What is Pyramid training?

pyramid training examples

Pyramid training systems are widely known and are often utilised in resistance training programmes – but what are they?

Well it depends which pyramid we are talking about as “Pyramiding” can actually be performed in three different ways

1. Ascending pyramids

Ascending pyramids adopt a light-to-heavy approach, whereby each successive set is performed with a heavier resistance and fewer repetitions.

Example of an ascending pyramid for a Back Squat

Set 1: 15 reps of 60kg

Set 2: 10 reps of 75kg

Set 3: 5 reps of 90kg

Note the load is increased after each set and the reps are decreased.

2. Descending pyramids

The descending pyramid starts with the fewest repetitions and the heaviest load (following an appropriate warm up) and for each subsequent set a percentage of the load is removed. The lighter load allows more repetitions to be performed than the previous set.

Example of an descending pyramid for a Back Squat

Set 1: 5 reps of 90kg

Set 2: 10 reps of 75kg

Set 3: 15 reps of 60kg

Note the load is decreased after each set and the reps are increased.

3. Complete (double) pyramids

The complete pyramid combines the ascending and descending approaches. Starting light the client builds up to a heavy set, then reverses this to finish with a lighter set.

Example of a complete (double) pyramid for a Back Squat

Set 1: 15 reps of 60kg

Set 2: 10 reps of 75kg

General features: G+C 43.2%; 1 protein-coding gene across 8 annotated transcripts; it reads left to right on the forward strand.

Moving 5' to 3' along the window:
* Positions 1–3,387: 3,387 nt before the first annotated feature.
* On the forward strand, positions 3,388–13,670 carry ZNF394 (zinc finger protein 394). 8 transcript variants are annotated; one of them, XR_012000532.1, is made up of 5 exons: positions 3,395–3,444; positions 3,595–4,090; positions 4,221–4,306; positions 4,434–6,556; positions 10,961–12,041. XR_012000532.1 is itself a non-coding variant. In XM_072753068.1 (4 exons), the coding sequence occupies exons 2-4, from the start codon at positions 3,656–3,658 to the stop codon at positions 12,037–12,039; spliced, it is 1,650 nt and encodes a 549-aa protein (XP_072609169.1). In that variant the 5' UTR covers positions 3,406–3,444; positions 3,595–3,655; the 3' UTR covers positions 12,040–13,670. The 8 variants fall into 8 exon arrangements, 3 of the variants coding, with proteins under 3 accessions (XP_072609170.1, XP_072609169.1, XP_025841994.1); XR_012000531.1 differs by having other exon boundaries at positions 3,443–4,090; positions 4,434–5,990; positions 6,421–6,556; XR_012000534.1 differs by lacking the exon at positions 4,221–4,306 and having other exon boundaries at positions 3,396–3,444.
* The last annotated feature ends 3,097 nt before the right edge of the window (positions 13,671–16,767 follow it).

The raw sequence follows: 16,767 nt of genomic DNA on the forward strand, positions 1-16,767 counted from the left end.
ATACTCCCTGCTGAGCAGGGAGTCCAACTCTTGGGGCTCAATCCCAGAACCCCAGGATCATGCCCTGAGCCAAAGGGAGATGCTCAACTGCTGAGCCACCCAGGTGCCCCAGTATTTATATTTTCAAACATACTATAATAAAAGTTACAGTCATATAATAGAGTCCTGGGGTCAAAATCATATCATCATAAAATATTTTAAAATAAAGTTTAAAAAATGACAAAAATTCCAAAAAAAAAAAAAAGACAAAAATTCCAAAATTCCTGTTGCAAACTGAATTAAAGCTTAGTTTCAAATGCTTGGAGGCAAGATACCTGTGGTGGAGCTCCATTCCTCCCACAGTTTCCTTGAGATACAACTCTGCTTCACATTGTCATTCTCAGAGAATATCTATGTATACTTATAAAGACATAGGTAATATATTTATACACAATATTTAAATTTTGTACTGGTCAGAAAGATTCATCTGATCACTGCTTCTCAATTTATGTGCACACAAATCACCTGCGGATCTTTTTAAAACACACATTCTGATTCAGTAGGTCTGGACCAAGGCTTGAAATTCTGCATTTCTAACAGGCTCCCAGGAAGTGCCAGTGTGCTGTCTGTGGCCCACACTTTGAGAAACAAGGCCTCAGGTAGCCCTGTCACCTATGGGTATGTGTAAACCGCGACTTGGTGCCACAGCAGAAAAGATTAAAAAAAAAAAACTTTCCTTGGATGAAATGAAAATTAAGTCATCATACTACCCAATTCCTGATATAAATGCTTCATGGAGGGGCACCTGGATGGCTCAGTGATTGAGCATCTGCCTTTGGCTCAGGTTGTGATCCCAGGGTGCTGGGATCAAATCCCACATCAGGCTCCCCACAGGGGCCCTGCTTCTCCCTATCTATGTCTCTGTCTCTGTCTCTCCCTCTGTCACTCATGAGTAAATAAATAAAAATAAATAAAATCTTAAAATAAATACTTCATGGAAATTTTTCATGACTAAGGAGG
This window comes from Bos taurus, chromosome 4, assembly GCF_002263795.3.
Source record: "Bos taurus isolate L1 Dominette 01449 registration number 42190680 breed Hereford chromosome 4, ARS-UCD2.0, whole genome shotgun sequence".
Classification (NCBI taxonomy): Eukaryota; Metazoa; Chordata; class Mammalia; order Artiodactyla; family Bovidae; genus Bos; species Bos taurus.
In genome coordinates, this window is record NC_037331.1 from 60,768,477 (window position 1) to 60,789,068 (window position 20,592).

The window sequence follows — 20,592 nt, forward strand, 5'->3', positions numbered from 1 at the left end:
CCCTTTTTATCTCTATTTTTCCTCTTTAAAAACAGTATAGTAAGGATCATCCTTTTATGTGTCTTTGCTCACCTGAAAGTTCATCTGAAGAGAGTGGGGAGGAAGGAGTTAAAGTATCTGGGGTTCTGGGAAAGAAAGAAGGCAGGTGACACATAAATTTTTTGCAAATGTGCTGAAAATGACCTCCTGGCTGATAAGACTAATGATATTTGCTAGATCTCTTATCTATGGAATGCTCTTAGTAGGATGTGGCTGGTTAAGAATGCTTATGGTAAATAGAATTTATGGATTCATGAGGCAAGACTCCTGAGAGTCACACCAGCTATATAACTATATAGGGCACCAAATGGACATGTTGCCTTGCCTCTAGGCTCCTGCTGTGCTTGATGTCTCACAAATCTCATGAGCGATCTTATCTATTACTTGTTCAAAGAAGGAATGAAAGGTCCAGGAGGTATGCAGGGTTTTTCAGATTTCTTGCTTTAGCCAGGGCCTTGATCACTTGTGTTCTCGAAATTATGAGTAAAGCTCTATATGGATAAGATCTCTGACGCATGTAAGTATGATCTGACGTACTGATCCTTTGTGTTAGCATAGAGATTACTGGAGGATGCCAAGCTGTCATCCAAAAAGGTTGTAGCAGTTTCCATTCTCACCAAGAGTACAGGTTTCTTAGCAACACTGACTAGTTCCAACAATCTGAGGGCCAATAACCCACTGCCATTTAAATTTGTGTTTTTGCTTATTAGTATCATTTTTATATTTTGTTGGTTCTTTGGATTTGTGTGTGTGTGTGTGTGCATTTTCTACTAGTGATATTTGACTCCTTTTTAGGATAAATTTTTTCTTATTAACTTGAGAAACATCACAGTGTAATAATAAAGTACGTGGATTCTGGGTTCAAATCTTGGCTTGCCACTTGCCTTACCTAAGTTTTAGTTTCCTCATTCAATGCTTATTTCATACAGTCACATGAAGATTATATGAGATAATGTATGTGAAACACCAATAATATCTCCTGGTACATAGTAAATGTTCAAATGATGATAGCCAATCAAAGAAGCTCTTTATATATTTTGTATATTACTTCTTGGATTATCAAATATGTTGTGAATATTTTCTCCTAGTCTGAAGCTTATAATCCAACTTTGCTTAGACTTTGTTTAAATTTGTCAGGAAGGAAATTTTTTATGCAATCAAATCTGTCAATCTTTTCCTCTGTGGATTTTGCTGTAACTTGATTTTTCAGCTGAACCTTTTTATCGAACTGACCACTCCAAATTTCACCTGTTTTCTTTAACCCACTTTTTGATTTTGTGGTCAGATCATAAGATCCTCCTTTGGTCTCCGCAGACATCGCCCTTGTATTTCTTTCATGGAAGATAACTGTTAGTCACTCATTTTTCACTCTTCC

Set 3: 5 reps of 90kg

Set 4: 10 reps of 75kg

Set 5: 15 reps of 60kg

Note the load is increased after each set and the reps are decreased until the heaviest set is performed, then the load is decreased after each set and the reps are increased until finishing with a lighter set.

Why should I use Pyramid Training?

As with any training system that you have not utilised before you will be subjecting the body to a new stress it is not accustomed to so therefore you should experience some increases in muscular strength and hypertrophy providing you are also optimising your recovery. The theory behind this specific system is that different muscle fibres respond differently to different loads so by by training a lift across multiple rep ranges you may tap into a greater pool of fibres. This s the theory anyway and not necessarily an exact science however, it has been a popular training system for bodybuilders and strength athletes for serval years so why not give it a try.

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